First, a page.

Sustainable Development in Africa & Satellites - page 79

Biodiversity - 77
ALOS-PALSAR image of the Adamawa site in
central Cameroon. Mosaic of two image tracks
acquired at the end of 2009 and the end of 2010.
The area encompasses the interface between
humid forest in the South (bright green colour) and
savannah (dark purple colour) with narrow gallery
forest in the North. A mosaic of forest patches
and savannas on plateaux lies between these two
The GEO Global
Forest Observations
Initiative (GFOI)
will support
countries to establish
cost-effective and
sustainable National
Forest Monitoring
Systems (NFMS)
in a manner that is
both consistent with
international guidance
and respects national
sovereignty. Sustained
availability of satellite data,
methodological advice and
associated capacity building
comprise the key country
support services being developed.
Here ,
a technician with a GPS
handset, useful for tracking the
evolution of the sampled trees in a
dedicated area.
© Peter Mbile
‘scientific knowledge’. There are attempts
today to build bridges between scientific
and indigenous knowledge about forest
species as a part of sustainable forest
management. Nevertheless, these remain
subsidiary to ‘official’ state protocols,
and partly consist of re-branding local
and indigenous knowledge as scientific
knowledge, inadvertently disempowering
local people.
Satellite mapping
Who protects forests in West and Central
Africa? If the perceived enemies are local
communities, then the
de jure
is theMinistry of Forests. Even then, plenty
of cases exist at local level where by-laws
developed as a part of local traditions and
customs are used to protect forests from
‘outside’ users and fromover-exploitation.
In such cases the local communities are
de facto
protectors of the forests, as
states do not have the logistics required
to ensure comparative effective presence
enjoyed by local communities. In more
progressive countries, some of these by-
laws have been mainstreamed and linked
with ‘formal laws’ to strengthen, not forest
per se
, but community-based
forest management, bringing together
state and local actors.
Satellites have and continue to help in
managing forests as a unique source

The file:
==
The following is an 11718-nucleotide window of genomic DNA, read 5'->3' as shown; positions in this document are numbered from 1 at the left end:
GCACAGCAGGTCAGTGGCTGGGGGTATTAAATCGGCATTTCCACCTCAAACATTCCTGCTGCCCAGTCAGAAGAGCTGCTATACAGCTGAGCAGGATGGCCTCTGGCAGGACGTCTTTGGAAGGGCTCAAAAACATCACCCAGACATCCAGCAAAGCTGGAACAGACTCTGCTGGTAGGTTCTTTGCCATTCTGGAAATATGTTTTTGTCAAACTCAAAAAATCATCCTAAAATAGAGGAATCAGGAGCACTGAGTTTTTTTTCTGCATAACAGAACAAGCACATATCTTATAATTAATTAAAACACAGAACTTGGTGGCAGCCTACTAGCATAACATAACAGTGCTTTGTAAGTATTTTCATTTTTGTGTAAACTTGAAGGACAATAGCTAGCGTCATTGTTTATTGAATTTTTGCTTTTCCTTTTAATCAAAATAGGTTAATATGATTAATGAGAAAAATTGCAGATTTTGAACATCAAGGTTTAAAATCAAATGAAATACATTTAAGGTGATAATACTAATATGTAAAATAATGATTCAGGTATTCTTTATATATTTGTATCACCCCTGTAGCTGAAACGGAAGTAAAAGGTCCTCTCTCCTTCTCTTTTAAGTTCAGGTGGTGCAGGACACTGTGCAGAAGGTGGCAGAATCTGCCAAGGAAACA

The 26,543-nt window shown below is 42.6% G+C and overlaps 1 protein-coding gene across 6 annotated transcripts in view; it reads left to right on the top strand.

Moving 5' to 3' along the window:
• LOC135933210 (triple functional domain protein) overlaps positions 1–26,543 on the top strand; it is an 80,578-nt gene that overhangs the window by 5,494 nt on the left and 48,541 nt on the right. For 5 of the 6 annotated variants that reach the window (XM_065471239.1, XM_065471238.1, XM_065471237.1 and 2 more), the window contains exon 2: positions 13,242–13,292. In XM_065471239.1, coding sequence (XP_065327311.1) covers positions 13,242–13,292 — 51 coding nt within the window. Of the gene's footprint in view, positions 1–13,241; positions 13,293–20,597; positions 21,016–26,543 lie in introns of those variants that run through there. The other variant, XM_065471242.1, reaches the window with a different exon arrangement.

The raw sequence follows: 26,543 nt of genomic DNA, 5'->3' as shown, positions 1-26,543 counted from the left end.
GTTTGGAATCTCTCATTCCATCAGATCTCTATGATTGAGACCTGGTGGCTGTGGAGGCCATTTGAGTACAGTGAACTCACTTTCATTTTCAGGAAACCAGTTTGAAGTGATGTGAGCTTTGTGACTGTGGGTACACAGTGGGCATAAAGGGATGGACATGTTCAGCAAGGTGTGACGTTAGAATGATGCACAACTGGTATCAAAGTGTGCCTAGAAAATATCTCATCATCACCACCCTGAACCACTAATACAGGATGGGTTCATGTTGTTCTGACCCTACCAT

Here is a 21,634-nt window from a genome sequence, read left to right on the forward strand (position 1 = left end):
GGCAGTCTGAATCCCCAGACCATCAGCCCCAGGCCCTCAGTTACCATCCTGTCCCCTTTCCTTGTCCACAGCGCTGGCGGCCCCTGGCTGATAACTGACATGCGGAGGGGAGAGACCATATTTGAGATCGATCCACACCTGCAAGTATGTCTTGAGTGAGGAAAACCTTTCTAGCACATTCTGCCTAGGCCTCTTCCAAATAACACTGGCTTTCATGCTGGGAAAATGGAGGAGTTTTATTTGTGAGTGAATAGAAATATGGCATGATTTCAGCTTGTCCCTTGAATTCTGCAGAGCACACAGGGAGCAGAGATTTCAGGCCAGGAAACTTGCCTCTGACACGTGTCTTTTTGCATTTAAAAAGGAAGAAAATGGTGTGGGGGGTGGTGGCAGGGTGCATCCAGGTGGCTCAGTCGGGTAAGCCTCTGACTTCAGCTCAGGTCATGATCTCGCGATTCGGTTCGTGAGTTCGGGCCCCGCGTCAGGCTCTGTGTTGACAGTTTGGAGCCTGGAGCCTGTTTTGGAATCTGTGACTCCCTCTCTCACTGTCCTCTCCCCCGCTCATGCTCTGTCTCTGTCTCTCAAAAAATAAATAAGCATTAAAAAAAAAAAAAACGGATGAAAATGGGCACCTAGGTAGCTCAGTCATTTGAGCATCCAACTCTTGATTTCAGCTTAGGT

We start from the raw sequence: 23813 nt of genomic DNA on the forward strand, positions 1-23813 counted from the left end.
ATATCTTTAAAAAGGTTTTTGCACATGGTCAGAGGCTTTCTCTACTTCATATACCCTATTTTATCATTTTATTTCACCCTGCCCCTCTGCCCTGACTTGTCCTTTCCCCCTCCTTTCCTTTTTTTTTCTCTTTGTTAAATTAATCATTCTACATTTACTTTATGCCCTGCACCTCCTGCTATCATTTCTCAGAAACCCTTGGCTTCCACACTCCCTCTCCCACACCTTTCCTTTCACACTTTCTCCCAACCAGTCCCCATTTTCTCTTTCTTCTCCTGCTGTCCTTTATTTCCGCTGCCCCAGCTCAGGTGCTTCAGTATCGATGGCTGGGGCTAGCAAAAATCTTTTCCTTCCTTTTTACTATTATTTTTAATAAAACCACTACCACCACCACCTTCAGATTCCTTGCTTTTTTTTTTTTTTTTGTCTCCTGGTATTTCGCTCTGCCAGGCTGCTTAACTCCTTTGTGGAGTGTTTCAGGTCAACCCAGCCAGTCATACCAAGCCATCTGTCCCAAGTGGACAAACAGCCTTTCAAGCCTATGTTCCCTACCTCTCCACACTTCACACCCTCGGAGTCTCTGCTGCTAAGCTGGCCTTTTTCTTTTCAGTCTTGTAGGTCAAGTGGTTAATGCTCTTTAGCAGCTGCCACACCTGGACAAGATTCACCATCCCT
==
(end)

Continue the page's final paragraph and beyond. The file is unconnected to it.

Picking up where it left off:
of information. However their actual
usefulness in managing and protecting
forests is over-sold. Satellites can help
in more accurate mapping of forests,
detection and quantification of forest
dynamics such as loss and degradation,
not necessarily because their accuracy is
self-evident but because they can be more
cost-effective, given acceptable accuracy
levels, than orthodox means. Real-time
encroachments, etc. are being promised
but remain more challenging in practice
than may seem in theory. Especially
challenging is translating satellite imaging
and information into concrete ground
action. Unless this transition happens,
the role of earth observation satellites in
forests management will remain strong on
potential or pictorial value but of limited
value in practice.
Satellite technology can help make
Reducing Emissions from Deforestation
and forest Degradation [REDD] become
a reality. One of the current problems
with this mechanism however is what
the scope of consensus should be with
regard to minimum acceptable levels
of scientific accuracy in deforestation,
degradation detection and carbon
emissions estimates. This lack of clarity
in scientific consensus is compounded by
lack of leadership by national institutions
and capacity to receive satellite data of
known quality and regularity, to produce
information of known and acceptable
accuracy. The unknowns remain too
many. There is still considerable latitude
however for negotiations about satellite
imagery availability, scope of decisions
and levels of acceptable accuracy, quality
control, logistics and human resources
available for their handling.
Peter Mbile
Integrated Natural Resources
Management specialist
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